# computing time scale and steady state concentration in microfluidic channels

I have been performing convection-diffusion transport studies on microfluidic channels like the following

The inlet concentration is specific and I obtain the time-dependent concentration profiles of the solute at the discretization nodes in the domain. Using this data, I would like to know how to compute the time scale required for the system to reach steady-state concentration at the channel outlet.

image source

EDIT1: The concentration profiles are obtained after performing numerical simulations. The equation that is solved is the 1D convection-diffusion equation

EDIT2: Yes, I consider an incompressible flow. As suggested below, I could compute Peclet number(Pe) to find out whether convective transport dominates or advective transport dominates. But I am not sure whether Pe number has to be determined for each branch. Pe for mass transport is given by, $$Pe = \frac{u L}{D}$$

i.e is L the effective length of the whole channel?. $$D$$ is the diffusion coefficient. What happens when convection-dispersion is studied? Can $$D$$ in the expression for Pe be replaced with the dispersion coefficient which is a function of diameter?

Is the diameter halved at every bifurcation point? I'm sorry if the image that I've used for illustration gives that impression. In the actual system, the diameters aren't halved at a junction point (which could be a bifurcation or trifurcation point). The ratio of diameters of the branches aren't constant always. The diameters range from 2-10 micrometers and lengths range from 50-150 micrometers. The diffusion coefficient is ~1E-10 $$m^2/s$$

EDIT3: From the explanations provided in the comments below and this post I understand the characteristic length scale is the smallest length scale.

For the characteristic length within the Peclet number you may use your discretization width, or possibly the width of your channel.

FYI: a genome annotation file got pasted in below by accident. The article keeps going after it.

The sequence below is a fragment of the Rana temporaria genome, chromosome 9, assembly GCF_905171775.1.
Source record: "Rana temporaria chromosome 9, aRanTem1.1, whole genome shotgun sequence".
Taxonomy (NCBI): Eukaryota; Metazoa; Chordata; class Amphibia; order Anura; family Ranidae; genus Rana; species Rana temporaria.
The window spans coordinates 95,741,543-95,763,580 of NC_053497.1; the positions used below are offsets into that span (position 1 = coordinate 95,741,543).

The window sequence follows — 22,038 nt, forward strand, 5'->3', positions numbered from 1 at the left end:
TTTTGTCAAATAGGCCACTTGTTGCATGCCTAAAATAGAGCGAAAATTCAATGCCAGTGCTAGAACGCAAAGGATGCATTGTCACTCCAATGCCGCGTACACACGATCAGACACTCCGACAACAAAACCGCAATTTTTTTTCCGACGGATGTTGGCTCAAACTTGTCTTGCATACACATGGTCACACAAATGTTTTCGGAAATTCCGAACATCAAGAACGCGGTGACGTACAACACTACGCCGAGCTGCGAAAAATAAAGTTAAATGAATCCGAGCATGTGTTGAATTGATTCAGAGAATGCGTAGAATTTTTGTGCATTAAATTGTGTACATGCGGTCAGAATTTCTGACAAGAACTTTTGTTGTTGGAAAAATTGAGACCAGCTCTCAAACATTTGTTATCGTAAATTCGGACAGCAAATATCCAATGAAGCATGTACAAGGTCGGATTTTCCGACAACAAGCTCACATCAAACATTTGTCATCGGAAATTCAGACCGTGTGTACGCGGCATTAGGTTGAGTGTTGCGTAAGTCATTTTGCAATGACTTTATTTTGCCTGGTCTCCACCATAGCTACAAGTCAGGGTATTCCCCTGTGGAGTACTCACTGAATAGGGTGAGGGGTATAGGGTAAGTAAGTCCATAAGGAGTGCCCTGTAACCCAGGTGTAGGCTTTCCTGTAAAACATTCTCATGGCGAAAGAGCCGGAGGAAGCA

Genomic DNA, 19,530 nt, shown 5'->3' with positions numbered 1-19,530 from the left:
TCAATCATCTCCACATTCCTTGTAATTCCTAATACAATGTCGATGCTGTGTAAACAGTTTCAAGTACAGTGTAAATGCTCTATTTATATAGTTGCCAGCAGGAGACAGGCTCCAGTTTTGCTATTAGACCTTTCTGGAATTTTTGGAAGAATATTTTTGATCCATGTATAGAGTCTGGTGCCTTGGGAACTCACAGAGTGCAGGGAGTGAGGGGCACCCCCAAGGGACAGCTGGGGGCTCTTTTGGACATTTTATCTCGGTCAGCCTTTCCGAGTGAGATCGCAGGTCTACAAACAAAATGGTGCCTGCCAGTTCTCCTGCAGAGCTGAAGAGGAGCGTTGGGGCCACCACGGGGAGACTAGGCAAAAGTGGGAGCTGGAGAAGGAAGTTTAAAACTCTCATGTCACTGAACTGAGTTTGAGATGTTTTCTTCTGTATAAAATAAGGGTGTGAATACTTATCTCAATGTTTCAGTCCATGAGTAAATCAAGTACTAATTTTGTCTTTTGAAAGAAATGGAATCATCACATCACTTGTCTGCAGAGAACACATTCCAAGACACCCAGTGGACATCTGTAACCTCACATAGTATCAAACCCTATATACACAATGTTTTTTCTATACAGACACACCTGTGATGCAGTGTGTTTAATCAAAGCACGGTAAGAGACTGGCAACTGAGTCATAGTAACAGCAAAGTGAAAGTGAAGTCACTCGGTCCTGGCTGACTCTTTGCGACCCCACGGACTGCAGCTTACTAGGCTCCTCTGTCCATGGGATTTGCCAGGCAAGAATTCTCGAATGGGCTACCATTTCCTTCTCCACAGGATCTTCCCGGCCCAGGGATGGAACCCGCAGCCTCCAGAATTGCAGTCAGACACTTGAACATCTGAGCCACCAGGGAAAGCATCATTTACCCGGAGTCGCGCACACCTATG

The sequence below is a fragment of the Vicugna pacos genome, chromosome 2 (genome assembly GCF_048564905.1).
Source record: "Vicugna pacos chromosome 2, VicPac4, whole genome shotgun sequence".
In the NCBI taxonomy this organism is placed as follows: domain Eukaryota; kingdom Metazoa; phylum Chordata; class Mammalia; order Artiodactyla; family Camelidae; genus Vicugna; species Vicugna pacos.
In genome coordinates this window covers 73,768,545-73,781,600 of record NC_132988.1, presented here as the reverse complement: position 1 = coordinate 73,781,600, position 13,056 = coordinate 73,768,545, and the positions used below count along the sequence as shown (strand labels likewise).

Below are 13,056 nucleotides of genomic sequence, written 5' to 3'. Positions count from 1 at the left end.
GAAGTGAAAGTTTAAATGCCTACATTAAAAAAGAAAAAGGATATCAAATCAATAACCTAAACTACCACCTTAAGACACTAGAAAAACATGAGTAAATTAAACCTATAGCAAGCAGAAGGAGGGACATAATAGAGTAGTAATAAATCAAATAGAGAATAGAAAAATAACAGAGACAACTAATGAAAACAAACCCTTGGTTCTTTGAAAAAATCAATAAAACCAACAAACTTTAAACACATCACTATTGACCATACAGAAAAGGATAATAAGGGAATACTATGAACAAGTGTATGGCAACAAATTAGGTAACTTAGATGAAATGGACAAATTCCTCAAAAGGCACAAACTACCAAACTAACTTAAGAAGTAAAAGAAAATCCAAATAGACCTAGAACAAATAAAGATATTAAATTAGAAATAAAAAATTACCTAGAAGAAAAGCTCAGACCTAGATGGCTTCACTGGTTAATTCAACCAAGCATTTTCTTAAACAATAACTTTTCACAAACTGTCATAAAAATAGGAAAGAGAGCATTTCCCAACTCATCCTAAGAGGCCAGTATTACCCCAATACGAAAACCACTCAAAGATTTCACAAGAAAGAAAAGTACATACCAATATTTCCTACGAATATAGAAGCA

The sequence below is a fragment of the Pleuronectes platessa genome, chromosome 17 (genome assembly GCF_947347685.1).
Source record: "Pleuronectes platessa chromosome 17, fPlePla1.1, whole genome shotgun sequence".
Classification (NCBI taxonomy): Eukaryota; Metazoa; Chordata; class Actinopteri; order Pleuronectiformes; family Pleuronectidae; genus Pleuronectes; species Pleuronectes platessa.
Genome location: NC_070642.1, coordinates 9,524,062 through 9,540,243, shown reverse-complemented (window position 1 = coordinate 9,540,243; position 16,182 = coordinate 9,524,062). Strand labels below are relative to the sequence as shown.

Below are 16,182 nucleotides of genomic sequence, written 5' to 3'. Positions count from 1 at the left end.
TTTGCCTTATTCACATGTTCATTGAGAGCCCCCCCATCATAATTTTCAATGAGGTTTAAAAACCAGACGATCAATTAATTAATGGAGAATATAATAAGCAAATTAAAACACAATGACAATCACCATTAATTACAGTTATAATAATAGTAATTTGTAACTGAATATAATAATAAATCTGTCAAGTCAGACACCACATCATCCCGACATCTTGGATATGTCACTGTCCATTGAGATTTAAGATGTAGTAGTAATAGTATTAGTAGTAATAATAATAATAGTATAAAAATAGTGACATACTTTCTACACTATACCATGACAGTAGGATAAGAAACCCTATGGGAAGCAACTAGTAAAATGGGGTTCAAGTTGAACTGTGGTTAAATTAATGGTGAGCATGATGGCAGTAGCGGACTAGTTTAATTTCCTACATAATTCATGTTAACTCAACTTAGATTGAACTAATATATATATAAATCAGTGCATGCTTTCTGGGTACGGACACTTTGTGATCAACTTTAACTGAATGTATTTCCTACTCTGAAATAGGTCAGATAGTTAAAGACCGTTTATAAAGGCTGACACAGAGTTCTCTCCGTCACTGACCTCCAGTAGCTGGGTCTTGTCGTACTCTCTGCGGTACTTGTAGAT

I would like to understand if the choice of the characteristic length(discretization length or the diameter channel) depends on the direction of diffusive transport or is it always the smallest length irrespective of whether diffusion occurs in the radial/axial direction.

• When you say you conducted convection-diffusion studies, do you mean the real world experiments, or numerical studies? For numerical approaches, what are the equations you want to solve for this setup? – MPIchael Sep 2 '20 at 11:48
• @MPIchael Please check my edit. – Natasha Sep 2 '20 at 12:14
• Do you have an incompressible flow $\nabla b = 0$? If it is water you are pumping through these channels, then that should be the case. If the advective transport is a lot faster than the diffusive one (high peclet number), then you might estimate the time by deviding the approx. length of the channel by the advective transport speed. – MPIchael Sep 2 '20 at 12:48
• If it is mostly diffusive transport, than the equilibration time might actually be infinite. Can you provide a bit more info about the parameters of the convection diffusion eq.? Are all the tubes the same diameter? When the tubes split, are the two smaller ones half the area? – MPIchael Sep 2 '20 at 12:49
• I don't think the Peclet Number is in any way depent on the direction. I think you may interpret the expression as: $Pe = \frac{|u| L }{|D|}$ – MPIchael Sep 10 '20 at 13:50